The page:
For the most part, schools have a separate tuition for in-state and out-of-state students, with out-of-state sometimes costing as much as three times the in-state rate. Most states require you to have called the area home for at least a year to be consider a resident, but there are exceptions to this rule. Here are just a few:
There are some schools that will actually consider you as “in-state” if you live in a neighboring state. For example, the South Dakota Board of Regents just accepted this policy last year in 2016 for their six public universities. Anyone who attends from Iowa will be able to pay the in-state tuition, saving them thousands. Private universities have stated they may also consider this program in the near future.
Another state that offers this is Arkansas, but there are limitations. You must receive the “New Arkansan” award and be from Texas, Louisiana, Mississippi, Tennessee, Missouri, Oklahoma, or Kansas. The award requires you to have at least a 3.25 GPA and an ACT score of 24 or an SAT score of 1090.
Meanwhile, Eastern Oregon University has no state limitations. All students pay a set amount, regardless of your home state.
If you live on the state border, feel free to also call your school to ask about the chance of reduced tuition due to your location. A quick call could potentially save you thousands.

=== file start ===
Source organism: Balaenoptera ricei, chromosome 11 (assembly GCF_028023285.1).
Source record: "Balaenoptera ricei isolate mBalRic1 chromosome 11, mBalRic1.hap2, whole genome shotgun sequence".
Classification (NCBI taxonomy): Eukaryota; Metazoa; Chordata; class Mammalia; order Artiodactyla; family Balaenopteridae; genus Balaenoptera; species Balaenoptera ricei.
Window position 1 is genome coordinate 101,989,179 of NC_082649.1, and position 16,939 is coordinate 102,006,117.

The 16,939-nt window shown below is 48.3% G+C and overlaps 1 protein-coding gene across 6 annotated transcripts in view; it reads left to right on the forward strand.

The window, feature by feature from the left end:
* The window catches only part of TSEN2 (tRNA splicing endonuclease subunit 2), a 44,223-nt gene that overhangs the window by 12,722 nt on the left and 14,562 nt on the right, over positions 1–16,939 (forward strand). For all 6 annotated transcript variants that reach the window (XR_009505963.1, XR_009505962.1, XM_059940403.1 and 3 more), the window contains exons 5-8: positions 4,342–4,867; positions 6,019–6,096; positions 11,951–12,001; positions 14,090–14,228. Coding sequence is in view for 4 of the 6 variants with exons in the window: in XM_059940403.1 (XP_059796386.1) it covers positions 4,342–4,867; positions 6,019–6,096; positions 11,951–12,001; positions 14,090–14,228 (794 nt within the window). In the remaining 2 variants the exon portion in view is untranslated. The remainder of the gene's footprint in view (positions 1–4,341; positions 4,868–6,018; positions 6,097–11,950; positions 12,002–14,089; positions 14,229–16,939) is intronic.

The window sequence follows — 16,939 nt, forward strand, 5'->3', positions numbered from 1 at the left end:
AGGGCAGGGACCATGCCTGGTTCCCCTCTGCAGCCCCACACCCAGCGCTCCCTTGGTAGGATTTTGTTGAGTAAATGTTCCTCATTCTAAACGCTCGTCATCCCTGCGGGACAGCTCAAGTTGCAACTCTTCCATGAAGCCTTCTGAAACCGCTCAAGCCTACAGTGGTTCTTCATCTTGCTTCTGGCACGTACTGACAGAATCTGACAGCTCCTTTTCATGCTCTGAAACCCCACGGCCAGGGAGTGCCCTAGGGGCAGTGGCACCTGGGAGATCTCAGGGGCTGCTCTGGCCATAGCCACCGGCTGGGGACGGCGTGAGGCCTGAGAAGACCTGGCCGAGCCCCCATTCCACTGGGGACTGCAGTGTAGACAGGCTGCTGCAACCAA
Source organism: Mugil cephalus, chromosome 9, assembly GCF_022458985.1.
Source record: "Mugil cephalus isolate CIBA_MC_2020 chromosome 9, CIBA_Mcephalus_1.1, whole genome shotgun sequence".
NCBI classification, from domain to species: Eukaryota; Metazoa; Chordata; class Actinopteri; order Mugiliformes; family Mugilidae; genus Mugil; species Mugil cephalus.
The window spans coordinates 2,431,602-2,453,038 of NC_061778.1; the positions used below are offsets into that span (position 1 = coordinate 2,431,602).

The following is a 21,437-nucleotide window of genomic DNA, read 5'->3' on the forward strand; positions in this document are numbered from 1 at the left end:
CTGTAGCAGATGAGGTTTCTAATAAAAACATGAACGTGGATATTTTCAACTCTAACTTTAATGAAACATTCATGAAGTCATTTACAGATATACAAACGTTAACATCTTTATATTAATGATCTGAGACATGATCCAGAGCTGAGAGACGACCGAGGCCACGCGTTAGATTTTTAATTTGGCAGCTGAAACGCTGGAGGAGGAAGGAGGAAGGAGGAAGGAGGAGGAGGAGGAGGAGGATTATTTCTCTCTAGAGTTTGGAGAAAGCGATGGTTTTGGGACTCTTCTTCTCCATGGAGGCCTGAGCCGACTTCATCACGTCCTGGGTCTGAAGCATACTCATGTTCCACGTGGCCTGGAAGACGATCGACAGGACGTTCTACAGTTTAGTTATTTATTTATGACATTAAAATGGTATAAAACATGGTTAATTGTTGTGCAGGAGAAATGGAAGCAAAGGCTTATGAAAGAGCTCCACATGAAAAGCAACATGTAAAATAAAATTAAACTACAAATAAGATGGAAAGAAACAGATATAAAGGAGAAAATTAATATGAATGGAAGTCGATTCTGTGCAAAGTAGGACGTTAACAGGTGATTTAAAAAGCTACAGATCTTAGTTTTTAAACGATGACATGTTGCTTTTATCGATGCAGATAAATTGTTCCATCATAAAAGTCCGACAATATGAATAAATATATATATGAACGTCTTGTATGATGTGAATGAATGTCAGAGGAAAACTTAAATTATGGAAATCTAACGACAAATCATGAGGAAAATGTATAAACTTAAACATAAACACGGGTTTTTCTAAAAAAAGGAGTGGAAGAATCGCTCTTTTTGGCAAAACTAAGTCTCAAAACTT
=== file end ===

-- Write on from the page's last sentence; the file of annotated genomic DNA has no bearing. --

Regional exchange programs are similar to the policies set up by neighboring states, but they affect an entire region, rather than specific states. The Western Undergraduate Exchange, National Student Exchange, and Midwest Student Exchange Program are only three examples and they have saved students and their families millions of dollars since their creation.
Each program is different, so make sure to check into the information for deadlines, major eligibility, requirements, and limits to give yourself the best chance of being accepted into the exchange.
Your Parents’ Careers
This exception is a little less known than the others, but your parents’ careers can actually influence your tuition rates. If your parents work in college, state, or government positions, you may qualify for lower tuition in some states. This can include police officers, firefighters, military, EMT, teachers, and more.
Some states also have rules regarding residency for veterans. If your mother or father was a veteran or works in any of the positions listed above, make sure to check with your school and their state to see what their qualifications are for the reduced tuition.
The best rule of thumb when it comes to in state versus out of state tuition rates and your situation is to ask and do research. Every school and state is different and there may be programs that you never knew about. Also, ask your high school counselor for any advice on neighboring state programs, exchanges, and residency requirements. Taking just a few hours to research could save you and your parents thousands of dollars and plenty of headaches!
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